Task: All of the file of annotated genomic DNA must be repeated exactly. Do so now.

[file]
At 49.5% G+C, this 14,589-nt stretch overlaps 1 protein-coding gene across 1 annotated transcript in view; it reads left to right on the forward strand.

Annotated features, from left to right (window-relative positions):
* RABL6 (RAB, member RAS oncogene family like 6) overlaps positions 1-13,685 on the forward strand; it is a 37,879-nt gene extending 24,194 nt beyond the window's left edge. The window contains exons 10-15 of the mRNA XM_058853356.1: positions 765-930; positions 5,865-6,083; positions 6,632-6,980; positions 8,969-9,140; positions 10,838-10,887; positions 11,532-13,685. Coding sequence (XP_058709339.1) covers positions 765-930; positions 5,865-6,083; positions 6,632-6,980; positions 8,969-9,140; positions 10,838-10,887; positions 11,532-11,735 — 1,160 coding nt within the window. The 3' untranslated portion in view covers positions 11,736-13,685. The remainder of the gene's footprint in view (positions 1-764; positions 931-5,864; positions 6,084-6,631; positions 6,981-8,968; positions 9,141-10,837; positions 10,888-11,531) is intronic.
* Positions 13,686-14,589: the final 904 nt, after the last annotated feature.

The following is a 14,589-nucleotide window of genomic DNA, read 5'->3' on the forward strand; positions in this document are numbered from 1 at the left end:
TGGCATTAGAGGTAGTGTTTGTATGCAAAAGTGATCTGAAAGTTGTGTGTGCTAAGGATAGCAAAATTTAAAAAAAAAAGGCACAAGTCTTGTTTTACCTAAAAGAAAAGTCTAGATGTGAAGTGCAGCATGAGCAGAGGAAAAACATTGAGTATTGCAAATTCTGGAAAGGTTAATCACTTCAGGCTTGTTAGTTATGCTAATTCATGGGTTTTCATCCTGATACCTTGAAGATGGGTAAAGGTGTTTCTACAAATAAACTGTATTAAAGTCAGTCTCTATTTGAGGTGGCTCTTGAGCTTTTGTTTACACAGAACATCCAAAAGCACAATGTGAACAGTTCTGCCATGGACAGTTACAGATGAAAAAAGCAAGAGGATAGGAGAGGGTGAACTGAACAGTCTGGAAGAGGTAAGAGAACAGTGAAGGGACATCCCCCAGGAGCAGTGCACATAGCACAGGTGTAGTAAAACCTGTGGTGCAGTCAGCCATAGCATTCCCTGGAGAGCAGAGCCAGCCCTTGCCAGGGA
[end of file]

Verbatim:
At 49.5% G+C, this 14,589-nt stretch overlaps 1 protein-coding gene across 1 annotated transcript in view; it reads left to right on the forward strand.

Annotated features, from left to right (window-relative positions):
* RABL6 (RAB, member RAS oncogene family like 6) overlaps positions 1-13,685 on the forward strand; it is a 37,879-nt gene extending 24,194 nt beyond the window's left edge. The window contains exons 10-15 of the mRNA XM_058853356.1: positions 765-930; positions 5,865-6,083; positions 6,632-6,980; positions 8,969-9,140; positions 10,838-10,887; positions 11,532-13,685. Coding sequence (XP_058709339.1) covers positions 765-930; positions 5,865-6,083; positions 6,632-6,980; positions 8,969-9,140; positions 10,838-10,887; positions 11,532-11,735 — 1,160 coding nt within the window. The 3' untranslated portion in view covers positions 11,736-13,685. The remainder of the gene's footprint in view (positions 1-764; positions 931-5,864; positions 6,084-6,631; positions 6,981-8,968; positions 9,141-10,837; positions 10,888-11,531) is intronic.
* Positions 13,686-14,589: the final 904 nt, after the last annotated feature.

The following is a 14,589-nucleotide window of genomic DNA, read 5'->3' on the forward strand; positions in this document are numbered from 1 at the left end:
TGGCATTAGAGGTAGTGTTTGTATGCAAAAGTGATCTGAAAGTTGTGTGTGCTAAGGATAGCAAAATTTAAAAAAAAAAGGCACAAGTCTTGTTTTACCTAAAAGAAAAGTCTAGATGTGAAGTGCAGCATGAGCAGAGGAAAAACATTGAGTATTGCAAATTCTGGAAAGGTTAATCACTTCAGGCTTGTTAGTTATGCTAATTCATGGGTTTTCATCCTGATACCTTGAAGATGGGTAAAGGTGTTTCTACAAATAAACTGTATTAAAGTCAGTCTCTATTTGAGGTGGCTCTTGAGCTTTTGTTTACACAGAACATCCAAAAGCACAATGTGAACAGTTCTGCCATGGACAGTTACAGATGAAAAAAGCAAGAGGATAGGAGAGGGTGAACTGAACAGTCTGGAAGAGGTAAGAGAACAGTGAAGGGACATCCCCCAGGAGCAGTGCACATAGCACAGGTGTAGTAAAACCTGTGGTGCAGTCAGCCATAGCATTCCCTGGAGAGCAGAGCCAGCCCTTGCCAGGGA